D&D 4E Disillusionment from 4E


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Mr. Patient

Adventurer
I am beginning to see that more clearly, it seems to be quite the subjective topic. More a matter of feel for each individual than objective facts.

I don't think it's wholly illusion, though. I would argue that 4e powers are objectively more similar, at least to some degree, than previous editions' attacks/spells. There are no insta-kills, there's no ability damage, there's no subdual/nonlethal damage per se, there's no disarming or sundering or tripping (not much, at least), and there are fewer conditions that you can impose on enemies. 4e -- at least the books I'm familiar with, I don't have DDI -- has fewer oddball powers which are not clearly geared toward combat but might be made useful in combat by a clever player. (Disguise Self being one of the real oddball powers out there).

Not that this a bad thing, necessarily, but the range of things you can accomplish with your standard action is narrowed. And with everyone following the same basic mechanics in their attacks, and doing roughly similar amounts of damage, things are more homogeneous. Again, whether this is a bug or a feature is going to depend on how you feel about balance vs. distinctiveness.
 

There's a metric manure-load of tripping. You can build for a LOT of prone.

As for disarming and sundering.... good riddance. More headaches than fun, for all of me. And you have multiple ways to reduce someone's defenses or damage that are for all intents and purposes the same effect, but easier to adjudicate and with lesser chances of completely trivializing an encounter or destroying a PC's effectiveness for an entire adventure (i.e. sundering the weapon specialist's weapon).

Subdual damage, too, is just unnecessary bookkeeping, since zero hit points is really just unconscious if the DM or players want it to be.

I can see how people who wanted very specific niches served might be irked. As you say, bug or feature depends greatly on where you sit. Clearly I sit on the side of a small number of relatively generic conditions with liberal refluffing to explain them if you like such.
 

herrozerro

First Post
I have to agree with Canis, tripping is pretty well covered, and I also share his opinions of sundering and disarming. Both of those actions are unbalancing and have longer term repercussions on PC moreso than monsters.
 

Incenjucar

Legend
Disarming could be interesting in a game with inherent bonuses, but it doesn't work with the +X weapons. Losing +6 to hit is NASTY.
 

billd91

Not your screen monkey (he/him)
Disarming could be interesting in a game with inherent bonuses, but it doesn't work with the +X weapons. Losing +6 to hit is NASTY.

That's what makes it interesting. If the bonuses are all inherent, meh, you draw another weapon and continue on as if virtually nothing had happened. Be foolish enough to invest too much of your build in a super-weapon and lose it, now you've got a dilemma to solve.
 

mudlock

First Post
That's what makes it interesting. If the bonuses are all inherent, meh, you draw another weapon and continue on as if virtually nothing had happened. Be foolish enough to invest too much of your build in a super-weapon and lose it, now you've got a dilemma to solve.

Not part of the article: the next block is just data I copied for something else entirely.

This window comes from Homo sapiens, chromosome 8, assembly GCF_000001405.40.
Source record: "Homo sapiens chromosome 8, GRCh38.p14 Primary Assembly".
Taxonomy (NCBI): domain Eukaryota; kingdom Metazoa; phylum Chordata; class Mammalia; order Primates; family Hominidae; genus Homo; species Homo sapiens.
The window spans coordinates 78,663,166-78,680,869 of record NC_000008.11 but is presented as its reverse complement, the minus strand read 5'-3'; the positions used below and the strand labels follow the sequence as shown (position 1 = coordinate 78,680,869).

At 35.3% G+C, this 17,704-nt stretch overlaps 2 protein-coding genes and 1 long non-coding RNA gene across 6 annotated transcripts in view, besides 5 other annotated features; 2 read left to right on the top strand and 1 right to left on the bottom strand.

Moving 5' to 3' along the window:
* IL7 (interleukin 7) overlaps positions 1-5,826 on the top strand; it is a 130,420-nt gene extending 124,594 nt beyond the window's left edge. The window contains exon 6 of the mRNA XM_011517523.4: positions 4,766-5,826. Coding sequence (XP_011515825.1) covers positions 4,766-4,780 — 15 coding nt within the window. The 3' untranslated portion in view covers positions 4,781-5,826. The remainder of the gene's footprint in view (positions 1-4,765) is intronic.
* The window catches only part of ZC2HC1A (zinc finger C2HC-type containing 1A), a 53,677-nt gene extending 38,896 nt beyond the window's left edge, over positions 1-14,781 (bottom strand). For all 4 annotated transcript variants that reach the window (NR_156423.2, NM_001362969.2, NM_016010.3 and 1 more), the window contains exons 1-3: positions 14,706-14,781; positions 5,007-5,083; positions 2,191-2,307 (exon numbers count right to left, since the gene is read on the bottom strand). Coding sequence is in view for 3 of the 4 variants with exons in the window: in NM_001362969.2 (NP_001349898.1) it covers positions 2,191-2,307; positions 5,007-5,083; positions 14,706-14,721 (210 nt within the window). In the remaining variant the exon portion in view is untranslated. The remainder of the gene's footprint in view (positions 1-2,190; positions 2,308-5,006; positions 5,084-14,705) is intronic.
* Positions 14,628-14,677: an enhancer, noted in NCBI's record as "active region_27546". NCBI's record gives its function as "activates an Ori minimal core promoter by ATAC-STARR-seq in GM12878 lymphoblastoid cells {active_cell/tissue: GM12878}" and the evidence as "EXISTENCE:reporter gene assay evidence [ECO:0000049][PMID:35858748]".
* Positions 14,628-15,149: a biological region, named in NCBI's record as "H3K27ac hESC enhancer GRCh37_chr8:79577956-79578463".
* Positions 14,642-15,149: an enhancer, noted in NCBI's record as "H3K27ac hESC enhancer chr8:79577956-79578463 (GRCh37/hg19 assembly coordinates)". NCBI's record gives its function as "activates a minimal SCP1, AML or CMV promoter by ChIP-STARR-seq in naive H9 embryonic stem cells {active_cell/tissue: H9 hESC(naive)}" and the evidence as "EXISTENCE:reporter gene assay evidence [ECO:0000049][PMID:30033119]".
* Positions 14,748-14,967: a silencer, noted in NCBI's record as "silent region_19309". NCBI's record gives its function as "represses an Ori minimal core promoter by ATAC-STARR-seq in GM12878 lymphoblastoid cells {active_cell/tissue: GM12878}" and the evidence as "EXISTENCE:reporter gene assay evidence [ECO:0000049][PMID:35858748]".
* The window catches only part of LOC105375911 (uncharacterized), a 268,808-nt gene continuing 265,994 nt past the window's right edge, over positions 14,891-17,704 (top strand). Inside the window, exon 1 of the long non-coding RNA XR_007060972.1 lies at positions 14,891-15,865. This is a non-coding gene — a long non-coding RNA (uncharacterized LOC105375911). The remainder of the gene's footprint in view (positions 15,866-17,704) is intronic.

4e doesn't HAVE super weapons. The math expects a +6 weapon (or implement) by high-epic, and you don't ever even have the ability to get more than +/- 1 away from the expectations; you certainly can't BUY them now.

And that's what people asked for after complaining about magic items and the gold economy in 3e. People didn't want to play "Merchants o' Magics", they wanted to play Dungeons & Dragons.

(And thanks to expertise, you won't lose 6, you'll lose 9; but we've had a good two or three weeks without an expertise thread, let's try to keep that record running.)
 

Incenjucar

Legend
That's what makes it interesting. If the bonuses are all inherent, meh, you draw another weapon and continue on as if virtually nothing had happened. Be foolish enough to invest too much of your build in a super-weapon and lose it, now you've got a dilemma to solve.

Being completely unable to hit anything at all unless you roll a 20 is a very unpleasant form of "interesting."

All it actually does is make everyone carry spares.
 

billd91

Not your screen monkey (he/him)
Being completely unable to hit anything at all unless you roll a 20 is a very unpleasant form of "interesting."

All it actually does is make everyone carry spares.

And the character disarmed in 4e isn't carrying a spare as well?
 

billd91

Not your screen monkey (he/him)
4e doesn't HAVE super weapons. The math expects a +6 weapon (or implement) by high-epic, and you don't ever even have the ability to get more than +/- 1 away from the expectations; you certainly can't BUY them now.

If you're not playing by the inherent bonus variant, it certainly does (and with a significant impact on damage potential on crits too). And given the knife's edge balancing 4e incorporates, if you aren't aggressively keeping up, you're definitely falling behind, moreso than in 3e.

And that's what people asked for after complaining about magic items and the gold economy in 3e. People didn't want to play "Merchants o' Magics", they wanted to play Dungeons & Dragons.

Unless, of course, obtaining interesting gear is part of what you consider the D&D experience, in which case 4e moved away from it...
 

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